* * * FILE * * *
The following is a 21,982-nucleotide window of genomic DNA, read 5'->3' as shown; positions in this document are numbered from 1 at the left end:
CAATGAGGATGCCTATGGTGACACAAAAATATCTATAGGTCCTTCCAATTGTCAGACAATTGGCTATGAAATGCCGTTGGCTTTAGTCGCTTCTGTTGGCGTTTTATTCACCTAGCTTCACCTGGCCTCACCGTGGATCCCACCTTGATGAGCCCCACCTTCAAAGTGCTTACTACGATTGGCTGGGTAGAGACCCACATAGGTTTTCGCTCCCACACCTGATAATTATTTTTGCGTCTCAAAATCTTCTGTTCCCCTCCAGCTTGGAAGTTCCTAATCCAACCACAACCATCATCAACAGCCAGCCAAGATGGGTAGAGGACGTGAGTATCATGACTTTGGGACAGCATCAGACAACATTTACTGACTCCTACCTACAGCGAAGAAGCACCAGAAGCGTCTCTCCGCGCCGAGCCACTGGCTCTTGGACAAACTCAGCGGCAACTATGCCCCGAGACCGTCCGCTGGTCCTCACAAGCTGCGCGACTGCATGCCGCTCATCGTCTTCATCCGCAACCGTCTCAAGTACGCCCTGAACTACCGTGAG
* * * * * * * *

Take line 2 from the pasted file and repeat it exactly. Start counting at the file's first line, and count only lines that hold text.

CAATGAGGATGCCTATGGTGACACAAAAATATCTATAGGTCCTTCCAATTGTCAGACAATTGGCTATGAAATGCCGTTGGCTTTAGTCGCTTCTGTTGGCGTTTTATTCACCTAGCTTCACCTGGCCTCACCGTGGATCCCACCTTGATGAGCCCCACCTTCAAAGTGCTTACTACGATTGGCTGGGTAGAGACCCACATAGGTTTTCGCTCCCACACCTGATAATTATTTTTGCGTCTCAAAATCTTCTGTTCCCCTCCAGCTTGGAAGTTCCTAATCCAACCACAACCATCATCAACAGCCAGCCAAGATGGGTAGAGGACGTGAGTATCATGACTTTGGGACAGCATCAGACAACATTTACTGACTCCTACCTACAGCGAAGAAGCACCAGAAGCGTCTCTCCGCGCCGAGCCACTGGCTCTTGGACAAACTCAGCGGCAACTATGCCCCGAGACCGTCCGCTGGTCCTCACAAGCTGCGCGACTGCATGCCGCTCATCGTCTTCATCCGCAACCGTCTCAAGTACGCCCTGAACTACCGTGAG